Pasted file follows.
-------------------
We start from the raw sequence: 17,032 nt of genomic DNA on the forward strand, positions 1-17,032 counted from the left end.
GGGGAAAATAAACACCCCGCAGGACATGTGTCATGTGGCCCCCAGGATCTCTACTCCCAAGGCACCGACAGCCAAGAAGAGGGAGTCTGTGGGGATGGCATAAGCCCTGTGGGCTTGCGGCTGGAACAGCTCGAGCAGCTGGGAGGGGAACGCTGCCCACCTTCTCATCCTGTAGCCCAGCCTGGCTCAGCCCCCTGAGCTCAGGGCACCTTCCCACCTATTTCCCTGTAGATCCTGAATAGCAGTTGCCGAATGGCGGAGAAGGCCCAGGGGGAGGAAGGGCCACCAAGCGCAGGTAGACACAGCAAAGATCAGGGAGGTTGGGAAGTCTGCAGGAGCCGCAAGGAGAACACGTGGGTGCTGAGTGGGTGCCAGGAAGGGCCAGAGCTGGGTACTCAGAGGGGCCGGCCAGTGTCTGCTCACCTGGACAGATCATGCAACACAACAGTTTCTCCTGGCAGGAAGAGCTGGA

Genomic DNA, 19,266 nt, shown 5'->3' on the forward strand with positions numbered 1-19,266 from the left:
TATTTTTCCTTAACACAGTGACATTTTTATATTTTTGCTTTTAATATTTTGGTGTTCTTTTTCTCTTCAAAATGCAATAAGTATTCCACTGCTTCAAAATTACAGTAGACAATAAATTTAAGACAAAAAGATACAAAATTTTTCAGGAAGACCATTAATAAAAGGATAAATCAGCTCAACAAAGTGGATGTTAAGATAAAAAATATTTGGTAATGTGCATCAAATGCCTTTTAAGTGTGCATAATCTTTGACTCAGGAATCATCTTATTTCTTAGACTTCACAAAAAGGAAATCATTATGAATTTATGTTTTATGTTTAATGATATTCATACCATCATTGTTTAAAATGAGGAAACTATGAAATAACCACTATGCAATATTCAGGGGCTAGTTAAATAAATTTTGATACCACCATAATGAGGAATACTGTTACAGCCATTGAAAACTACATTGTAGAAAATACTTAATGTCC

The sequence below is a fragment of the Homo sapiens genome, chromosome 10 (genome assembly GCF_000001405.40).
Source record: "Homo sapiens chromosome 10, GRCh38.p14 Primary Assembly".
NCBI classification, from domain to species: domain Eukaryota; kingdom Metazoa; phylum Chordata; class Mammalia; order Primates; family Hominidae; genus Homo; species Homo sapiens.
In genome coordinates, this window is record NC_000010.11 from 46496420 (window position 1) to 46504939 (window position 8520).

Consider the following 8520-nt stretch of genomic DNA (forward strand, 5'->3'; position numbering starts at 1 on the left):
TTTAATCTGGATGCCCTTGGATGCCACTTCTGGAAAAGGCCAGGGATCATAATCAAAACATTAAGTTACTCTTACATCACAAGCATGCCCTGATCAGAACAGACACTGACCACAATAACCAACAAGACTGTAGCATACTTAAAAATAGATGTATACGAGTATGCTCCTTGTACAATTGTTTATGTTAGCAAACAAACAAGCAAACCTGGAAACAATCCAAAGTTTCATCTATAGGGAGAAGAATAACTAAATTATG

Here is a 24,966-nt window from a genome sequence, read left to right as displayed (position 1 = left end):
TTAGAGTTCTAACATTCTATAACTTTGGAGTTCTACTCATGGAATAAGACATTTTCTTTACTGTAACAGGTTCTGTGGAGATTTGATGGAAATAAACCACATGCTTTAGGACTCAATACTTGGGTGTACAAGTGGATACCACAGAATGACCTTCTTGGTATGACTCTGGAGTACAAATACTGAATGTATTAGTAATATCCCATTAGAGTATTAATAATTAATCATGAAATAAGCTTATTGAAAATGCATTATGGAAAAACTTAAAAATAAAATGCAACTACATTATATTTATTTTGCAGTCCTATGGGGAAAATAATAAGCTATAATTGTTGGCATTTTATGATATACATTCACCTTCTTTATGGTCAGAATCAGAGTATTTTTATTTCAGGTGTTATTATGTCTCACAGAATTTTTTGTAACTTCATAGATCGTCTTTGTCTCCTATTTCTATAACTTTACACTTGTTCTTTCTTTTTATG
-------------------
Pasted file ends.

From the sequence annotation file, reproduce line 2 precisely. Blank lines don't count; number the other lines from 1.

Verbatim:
GGGGAAAATAAACACCCCGCAGGACATGTGTCATGTGGCCCCCAGGATCTCTACTCCCAAGGCACCGACAGCCAAGAAGAGGGAGTCTGTGGGGATGGCATAAGCCCTGTGGGCTTGCGGCTGGAACAGCTCGAGCAGCTGGGAGGGGAACGCTGCCCACCTTCTCATCCTGTAGCCCAGCCTGGCTCAGCCCCCTGAGCTCAGGGCACCTTCCCACCTATTTCCCTGTAGATCCTGAATAGCAGTTGCCGAATGGCGGAGAAGGCCCAGGGGGAGGAAGGGCCACCAAGCGCAGGTAGACACAGCAAAGATCAGGGAGGTTGGGAAGTCTGCAGGAGCCGCAAGGAGAACACGTGGGTGCTGAGTGGGTGCCAGGAAGGGCCAGAGCTGGGTACTCAGAGGGGCCGGCCAGTGTCTGCTCACCTGGACAGATCATGCAACACAACAGTTTCTCCTGGCAGGAAGAGCTGGA